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Thursday, May 12, 2011, 7:01 PM (EST)
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Amnesty International Unveils Global Report on Human Rights and Urges Lawmakers to Invest in Development, Support Cyber-activists/Internet Freedom
(Washington, D.C.) – As Amnesty International (AI) launched its annual assessment of human rights worldwide, the U.S. section of the world's largest human rights organization urged the U.S. Congress to support reform efforts across the Middle East and North Africa (MENA) by fully funding the president’s FY12 International Affairs Budget request of $61.5 billion. That relatively small investment would have an enormous ripple effect in promoting freedom and stability abroad by funding civilian-led programs that help alleviate extreme poverty, support democratic institutions, and advance the rule of law and otherwise promote development. The International Affairs Budget accounts for just over 1% of the entire federal budget.
"For years, the United States has been on shaky ground with its human rights credentials," said Larry Cox, executive director of Amnesty International USA (AIUSA). "Long-standing abuses in the so-called war on terror, coupled with President Obama's embrace of most of former President Bush’s policies, have greatly compromised U.S. leadership on the world stage. As the Arab Spring unfolds, accelerated by social networking, the United States has the chance to get on the right side of history and support the building of societies where governments are accountable, human rights are respected and protected, and people live with dignity. Now is the time to sow the seeds of freedom and prove that the United States has not completely abdicated its purported human rights leadership."
To secure greater rights and freedoms across the MENA region, Amnesty International also called on the Obama administration to step up its efforts to promote expanded and unrestricted access to the Internet and forcefully condemn other governments’ efforts to undermine Internet freedom; amplify its ongoing efforts to ensure that women fully participate in the re-formulating of new governments; provide strong backing for the prosecution of war criminals at the International Criminal Court; and advocate for human rights defenders who are risking their lives.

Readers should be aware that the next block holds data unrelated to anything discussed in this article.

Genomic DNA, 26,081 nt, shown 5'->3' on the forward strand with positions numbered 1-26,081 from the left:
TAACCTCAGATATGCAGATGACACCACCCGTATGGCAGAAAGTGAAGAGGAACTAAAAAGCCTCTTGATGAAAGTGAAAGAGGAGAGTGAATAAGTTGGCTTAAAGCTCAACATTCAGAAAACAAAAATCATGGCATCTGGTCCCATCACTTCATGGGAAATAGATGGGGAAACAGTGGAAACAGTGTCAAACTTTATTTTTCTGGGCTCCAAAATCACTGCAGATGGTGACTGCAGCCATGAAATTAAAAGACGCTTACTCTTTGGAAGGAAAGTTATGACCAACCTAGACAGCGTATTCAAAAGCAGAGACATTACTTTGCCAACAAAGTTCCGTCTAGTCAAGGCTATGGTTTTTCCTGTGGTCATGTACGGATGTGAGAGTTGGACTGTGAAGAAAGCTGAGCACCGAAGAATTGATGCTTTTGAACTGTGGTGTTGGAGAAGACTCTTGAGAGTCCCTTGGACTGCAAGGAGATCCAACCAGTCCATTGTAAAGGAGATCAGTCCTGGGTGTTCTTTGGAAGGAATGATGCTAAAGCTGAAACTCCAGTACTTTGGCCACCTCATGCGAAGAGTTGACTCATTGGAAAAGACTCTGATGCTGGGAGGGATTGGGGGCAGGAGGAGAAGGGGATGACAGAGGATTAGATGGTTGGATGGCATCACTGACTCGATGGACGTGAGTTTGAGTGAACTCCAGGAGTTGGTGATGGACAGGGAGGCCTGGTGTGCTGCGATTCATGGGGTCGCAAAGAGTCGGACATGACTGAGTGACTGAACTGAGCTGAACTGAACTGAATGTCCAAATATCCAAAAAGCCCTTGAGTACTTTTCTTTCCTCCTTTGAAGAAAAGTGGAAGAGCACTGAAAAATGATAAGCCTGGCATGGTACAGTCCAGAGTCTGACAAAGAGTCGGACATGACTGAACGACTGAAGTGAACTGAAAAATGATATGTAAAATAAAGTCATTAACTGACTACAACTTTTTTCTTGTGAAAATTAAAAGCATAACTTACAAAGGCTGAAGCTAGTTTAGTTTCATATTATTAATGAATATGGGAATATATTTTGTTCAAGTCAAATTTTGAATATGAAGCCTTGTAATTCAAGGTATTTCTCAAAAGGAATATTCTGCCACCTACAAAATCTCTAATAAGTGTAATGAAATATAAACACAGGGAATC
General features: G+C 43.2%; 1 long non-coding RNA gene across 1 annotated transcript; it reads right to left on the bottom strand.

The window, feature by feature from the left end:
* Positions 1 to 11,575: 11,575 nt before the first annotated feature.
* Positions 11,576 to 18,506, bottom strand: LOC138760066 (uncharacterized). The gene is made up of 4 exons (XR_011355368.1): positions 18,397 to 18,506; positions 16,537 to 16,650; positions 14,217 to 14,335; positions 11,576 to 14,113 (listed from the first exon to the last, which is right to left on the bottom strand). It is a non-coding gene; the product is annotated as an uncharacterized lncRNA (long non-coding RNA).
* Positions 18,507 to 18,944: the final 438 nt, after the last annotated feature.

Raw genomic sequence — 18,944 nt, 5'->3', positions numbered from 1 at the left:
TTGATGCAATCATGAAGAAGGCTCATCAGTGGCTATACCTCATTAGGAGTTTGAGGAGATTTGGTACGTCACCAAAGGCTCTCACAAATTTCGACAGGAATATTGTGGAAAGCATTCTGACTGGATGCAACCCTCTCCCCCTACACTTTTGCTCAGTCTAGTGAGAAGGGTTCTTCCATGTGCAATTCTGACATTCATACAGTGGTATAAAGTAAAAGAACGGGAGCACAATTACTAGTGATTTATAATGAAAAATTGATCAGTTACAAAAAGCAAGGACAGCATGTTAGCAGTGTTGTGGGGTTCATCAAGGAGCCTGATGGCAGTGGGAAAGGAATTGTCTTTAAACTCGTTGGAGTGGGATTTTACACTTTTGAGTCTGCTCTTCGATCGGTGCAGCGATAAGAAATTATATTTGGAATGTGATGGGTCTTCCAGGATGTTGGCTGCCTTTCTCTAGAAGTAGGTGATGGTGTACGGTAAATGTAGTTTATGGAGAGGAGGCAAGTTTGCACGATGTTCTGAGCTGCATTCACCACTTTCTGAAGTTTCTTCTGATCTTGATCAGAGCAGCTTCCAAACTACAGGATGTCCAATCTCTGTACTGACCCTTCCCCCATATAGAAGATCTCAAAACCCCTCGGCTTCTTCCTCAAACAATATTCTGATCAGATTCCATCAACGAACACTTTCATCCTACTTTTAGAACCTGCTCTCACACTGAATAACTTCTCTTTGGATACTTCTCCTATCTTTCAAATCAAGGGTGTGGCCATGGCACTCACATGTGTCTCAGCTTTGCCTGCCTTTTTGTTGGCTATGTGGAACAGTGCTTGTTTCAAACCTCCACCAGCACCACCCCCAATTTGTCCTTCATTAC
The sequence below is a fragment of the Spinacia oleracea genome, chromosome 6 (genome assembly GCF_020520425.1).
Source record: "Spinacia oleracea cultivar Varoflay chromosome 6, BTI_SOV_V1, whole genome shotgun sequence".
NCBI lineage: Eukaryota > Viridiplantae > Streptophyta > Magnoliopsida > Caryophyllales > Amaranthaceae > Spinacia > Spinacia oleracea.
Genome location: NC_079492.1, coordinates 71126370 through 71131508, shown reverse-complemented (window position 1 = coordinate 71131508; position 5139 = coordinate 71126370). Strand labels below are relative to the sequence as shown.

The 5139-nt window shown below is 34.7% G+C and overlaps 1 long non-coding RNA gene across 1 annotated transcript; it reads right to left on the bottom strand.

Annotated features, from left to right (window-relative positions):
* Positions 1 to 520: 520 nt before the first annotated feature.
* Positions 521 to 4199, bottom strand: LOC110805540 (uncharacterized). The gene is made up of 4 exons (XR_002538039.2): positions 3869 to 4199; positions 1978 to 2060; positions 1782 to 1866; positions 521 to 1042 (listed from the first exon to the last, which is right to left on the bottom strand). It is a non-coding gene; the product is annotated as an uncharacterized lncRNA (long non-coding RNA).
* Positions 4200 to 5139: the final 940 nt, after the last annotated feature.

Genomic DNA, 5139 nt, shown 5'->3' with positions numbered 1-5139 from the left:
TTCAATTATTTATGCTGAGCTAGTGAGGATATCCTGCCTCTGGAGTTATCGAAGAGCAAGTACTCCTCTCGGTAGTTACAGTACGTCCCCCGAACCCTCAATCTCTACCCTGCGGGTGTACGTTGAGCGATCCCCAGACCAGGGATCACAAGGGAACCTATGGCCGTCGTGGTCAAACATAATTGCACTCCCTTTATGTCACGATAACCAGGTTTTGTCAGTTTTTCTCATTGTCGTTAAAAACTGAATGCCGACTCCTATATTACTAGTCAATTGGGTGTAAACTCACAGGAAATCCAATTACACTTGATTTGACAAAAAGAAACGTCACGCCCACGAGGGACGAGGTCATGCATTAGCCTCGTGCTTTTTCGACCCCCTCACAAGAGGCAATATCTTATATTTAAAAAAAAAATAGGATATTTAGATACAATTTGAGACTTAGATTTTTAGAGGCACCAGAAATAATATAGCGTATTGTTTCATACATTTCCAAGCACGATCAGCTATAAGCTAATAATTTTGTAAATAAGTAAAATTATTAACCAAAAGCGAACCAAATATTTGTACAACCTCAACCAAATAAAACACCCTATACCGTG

The State of the World's Human Rights and Top 5 list are released as the organization commemorates its 50th anniversary. The organization's global campaigns uniting concerned individuals to act in concert to protect human rights have resulted in freedom for tens of thousands of political prisoners, a near reversal in the number of countries conducting executions and the adoption of major international treaties to protect human rights. Despite this progress, great challenges remain, the report finds.
The 2011 State of the World's Human Rights documents abuses in 157 countries and concludes that while the human rights revolution now stands on the threshold of historic change, entrenched powers are using any means necessary to thwart them. Salil Shetty, Amnesty International Secretary General, said, "Courageous people, led largely by youth, are standing up and speaking out in the face of bullets, beatings, tear gas and tanks. This bravery – combined with new technology that is helping activists to outflank and expose government suppression of free speech and peaceful protest – is sending a signal to repressive governments that their days are numbered. The international community must seize the opportunity for change and ensure that 2011 is not a false dawn for human rights."
The report documents torture and other ill-treatment in at least 98 countries, specific restrictions on free speech in at least 89 countries, reports on unfair trials in at least 54 countries and highlights cases of prisoners of conscience in at least 48 countries.
Despite serious failures of justice in many countries last year, many developments revealed progress. Those include: the steady retreat of the death penalty; key improvements in maternal healthcare, including in Indonesia and Sierra Leone; and the bringing to justice of some of those responsible for human rights crimes under past military regimes in Latin America.
Amnesty International's annual report also highlights:
- deteriorating human rights conditions for activists in Belarus, Kyrgyzstan and Ukraine;
- spiraling violence in Nigeria;
- an escalating crisis posed by Maoist armed insurgencies in central and north-east India;
- growing threats to Indigenous peoples in the Americas;
- growing willingness by European states to return people to places where they ris persecution.
NOTES TO EDITORS
Amnesty International Report 2011: State of the World’s Human Rights covers the period January – December 2010. Global and regional experts are available for analysis and comment.
Amnesty International is a Nobel Peace Prize-winning grassroots activist organization with more than 3 million supporters, activists and volunteers in more than 150 countries campaigning for human rights worldwide. The organization investigates and exposes abuses, educates and mobilizes the public, and works to protect people wherever justice, freedom, truth and dignity are denied.
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For more information please visit www.amnestyusa.org.